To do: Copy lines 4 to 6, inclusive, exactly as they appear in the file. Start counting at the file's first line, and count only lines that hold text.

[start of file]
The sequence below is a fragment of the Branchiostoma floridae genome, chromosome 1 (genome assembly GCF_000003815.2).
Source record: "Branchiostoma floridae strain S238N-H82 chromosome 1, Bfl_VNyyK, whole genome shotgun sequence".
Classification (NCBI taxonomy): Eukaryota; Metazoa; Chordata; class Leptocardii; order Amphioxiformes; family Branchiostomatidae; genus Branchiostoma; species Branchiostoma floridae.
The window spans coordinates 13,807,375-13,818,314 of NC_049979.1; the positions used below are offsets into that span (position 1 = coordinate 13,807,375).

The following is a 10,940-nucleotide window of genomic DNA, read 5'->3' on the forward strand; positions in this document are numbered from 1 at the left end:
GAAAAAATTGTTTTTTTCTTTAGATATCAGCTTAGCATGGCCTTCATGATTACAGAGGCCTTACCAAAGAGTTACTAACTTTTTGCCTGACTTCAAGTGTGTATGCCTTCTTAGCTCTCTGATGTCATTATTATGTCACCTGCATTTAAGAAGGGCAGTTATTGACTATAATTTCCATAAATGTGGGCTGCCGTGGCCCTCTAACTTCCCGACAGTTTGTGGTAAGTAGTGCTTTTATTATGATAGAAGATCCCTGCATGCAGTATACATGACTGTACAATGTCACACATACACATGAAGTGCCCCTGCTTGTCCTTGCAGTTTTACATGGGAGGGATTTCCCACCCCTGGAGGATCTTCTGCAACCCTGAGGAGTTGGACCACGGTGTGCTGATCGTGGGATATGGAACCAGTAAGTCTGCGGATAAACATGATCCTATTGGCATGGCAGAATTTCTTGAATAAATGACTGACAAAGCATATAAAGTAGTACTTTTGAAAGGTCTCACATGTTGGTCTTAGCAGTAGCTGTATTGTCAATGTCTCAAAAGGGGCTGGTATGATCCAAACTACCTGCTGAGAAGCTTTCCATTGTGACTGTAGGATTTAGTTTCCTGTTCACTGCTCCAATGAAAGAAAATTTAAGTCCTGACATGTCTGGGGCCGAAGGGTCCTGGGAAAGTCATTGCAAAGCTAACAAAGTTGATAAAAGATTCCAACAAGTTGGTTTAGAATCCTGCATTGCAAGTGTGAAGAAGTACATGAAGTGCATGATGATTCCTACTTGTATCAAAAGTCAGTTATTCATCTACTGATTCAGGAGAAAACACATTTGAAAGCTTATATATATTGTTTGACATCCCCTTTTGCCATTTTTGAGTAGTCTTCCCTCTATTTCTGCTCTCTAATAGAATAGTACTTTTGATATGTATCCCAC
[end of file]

The window spans coordinates 13,807,375-13,818,314 of NC_049979.1; the positions used below are offsets into that span (position 1 = coordinate 13,807,375).

The following is a 10,940-nucleotide window of genomic DNA, read 5'->3' on the forward strand; positions in this document are numbered from 1 at the left end:
GAAAAAATTGTTTTTTTCTTTAGATATCAGCTTAGCATGGCCTTCATGATTACAGAGGCCTTACCAAAGAGTTACTAACTTTTTGCCTGACTTCAAGTGTGTATGCCTTCTTAGCTCTCTGATGTCATTATTATGTCACCTGCATTTAAGAAGGGCAGTTATTGACTATAATTTCCATAAATGTGGGCTGCCGTGGCCCTCTAACTTCCCGACAGTTTGTGGTAAGTAGTGCTTTTATTATGATAGAAGATCCCTGCATGCAGTATACATGACTGTACAATGTCACACATACACATGAAGTGCCCCTGCTTGTCCTTGCAGTTTTACATGGGAGGGATTTCCCACCCCTGGAGGATCTTCTGCAACCCTGAGGAGTTGGACCACGGTGTGCTGATCGTGGGATATGGAACCAGTAAGTCTGCGGATAAACATGATCCTATTGGCATGGCAGAATTTCTTGAATAAATGACTGACAAAGCATATAAAGTAGTACTTTTGAAAGGTCTCACATGTTGGTCTTAGCAGTAGCTGTATTGTCAATGTCTCAAAAGGGGCTGGTATGATCCAAACTACCTGCTGAGAAGCTTTCCATTGTGACTGTAGGATTTAGTTTCCTGTTCACTGCTCCAATGAAAGAAAATTTAAGTCCTGACATGTCTGGGGCCGAAGGGTCCTGGGAAAGTCATTGCAAAGCTAACAAAGTTGATAAAAGATTCCAACAAGTTGGTTTAGAATCCTGCATTGCAAGTGTGAAGAAGTACATGAAGTGCATGATGATTCCTACTTGTATCAAAAGTCAGTTATTCATCTACTGATTCAGGAGAAAACACATTTGAAAGCTTATATATATTGTTTGACATCCCCTTTTGCCATTTTTGAGTAGTCTTCCCTCTATTTCTGCTCTCTAATAGAATAGTACTTTTGATATGTATCCCAC